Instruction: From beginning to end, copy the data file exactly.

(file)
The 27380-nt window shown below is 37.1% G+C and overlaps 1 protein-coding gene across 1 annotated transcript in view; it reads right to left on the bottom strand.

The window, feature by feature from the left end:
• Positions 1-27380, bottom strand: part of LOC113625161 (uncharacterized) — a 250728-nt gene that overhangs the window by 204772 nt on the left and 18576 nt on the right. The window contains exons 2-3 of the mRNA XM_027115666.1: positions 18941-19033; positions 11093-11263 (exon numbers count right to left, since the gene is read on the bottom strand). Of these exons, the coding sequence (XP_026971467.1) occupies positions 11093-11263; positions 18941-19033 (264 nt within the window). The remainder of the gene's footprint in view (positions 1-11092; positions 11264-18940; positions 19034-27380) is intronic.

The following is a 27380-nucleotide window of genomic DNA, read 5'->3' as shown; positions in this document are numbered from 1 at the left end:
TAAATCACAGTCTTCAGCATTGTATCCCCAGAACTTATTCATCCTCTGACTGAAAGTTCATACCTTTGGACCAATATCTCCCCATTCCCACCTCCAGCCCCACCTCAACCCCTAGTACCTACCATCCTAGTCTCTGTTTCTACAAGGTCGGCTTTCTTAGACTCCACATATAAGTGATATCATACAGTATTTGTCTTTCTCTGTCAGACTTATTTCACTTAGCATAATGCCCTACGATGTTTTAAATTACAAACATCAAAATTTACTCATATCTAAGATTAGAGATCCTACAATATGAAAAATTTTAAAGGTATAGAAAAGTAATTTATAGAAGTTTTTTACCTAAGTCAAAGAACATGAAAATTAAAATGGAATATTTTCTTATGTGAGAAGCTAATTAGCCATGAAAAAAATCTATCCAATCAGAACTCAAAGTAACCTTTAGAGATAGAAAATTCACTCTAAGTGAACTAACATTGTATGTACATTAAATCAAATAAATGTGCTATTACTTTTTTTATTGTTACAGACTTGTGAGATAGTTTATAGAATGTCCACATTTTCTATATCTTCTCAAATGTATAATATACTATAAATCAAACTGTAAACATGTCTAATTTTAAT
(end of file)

The 27380-nt window shown below is 37.1% G+C and overlaps 1 protein-coding gene across 1 annotated transcript in view; it reads right to left on the bottom strand.

The window, feature by feature from the left end:
• Positions 1-27380, bottom strand: part of LOC113625161 (uncharacterized) — a 250728-nt gene that overhangs the window by 204772 nt on the left and 18576 nt on the right. The window contains exons 2-3 of the mRNA XM_027115666.1: positions 18941-19033; positions 11093-11263 (exon numbers count right to left, since the gene is read on the bottom strand). Of these exons, the coding sequence (XP_026971467.1) occupies positions 11093-11263; positions 18941-19033 (264 nt within the window). The remainder of the gene's footprint in view (positions 1-11092; positions 11264-18940; positions 19034-27380) is intronic.

The following is a 27380-nucleotide window of genomic DNA, read 5'->3' as shown; positions in this document are numbered from 1 at the left end:
TAAATCACAGTCTTCAGCATTGTATCCCCAGAACTTATTCATCCTCTGACTGAAAGTTCATACCTTTGGACCAATATCTCCCCATTCCCACCTCCAGCCCCACCTCAACCCCTAGTACCTACCATCCTAGTCTCTGTTTCTACAAGGTCGGCTTTCTTAGACTCCACATATAAGTGATATCATACAGTATTTGTCTTTCTCTGTCAGACTTATTTCACTTAGCATAATGCCCTACGATGTTTTAAATTACAAACATCAAAATTTACTCATATCTAAGATTAGAGATCCTACAATATGAAAAATTTTAAAGGTATAGAAAAGTAATTTATAGAAGTTTTTTACCTAAGTCAAAGAACATGAAAATTAAAATGGAATATTTTCTTATGTGAGAAGCTAATTAGCCATGAAAAAAATCTATCCAATCAGAACTCAAAGTAACCTTTAGAGATAGAAAATTCACTCTAAGTGAACTAACATTGTATGTACATTAAATCAAATAAATGTGCTATTACTTTTTTTATTGTTACAGACTTGTGAGATAGTTTATAGAATGTCCACATTTTCTATATCTTCTCAAATGTATAATATACTATAAATCAAACTGTAAACATGTCTAATTTTAAT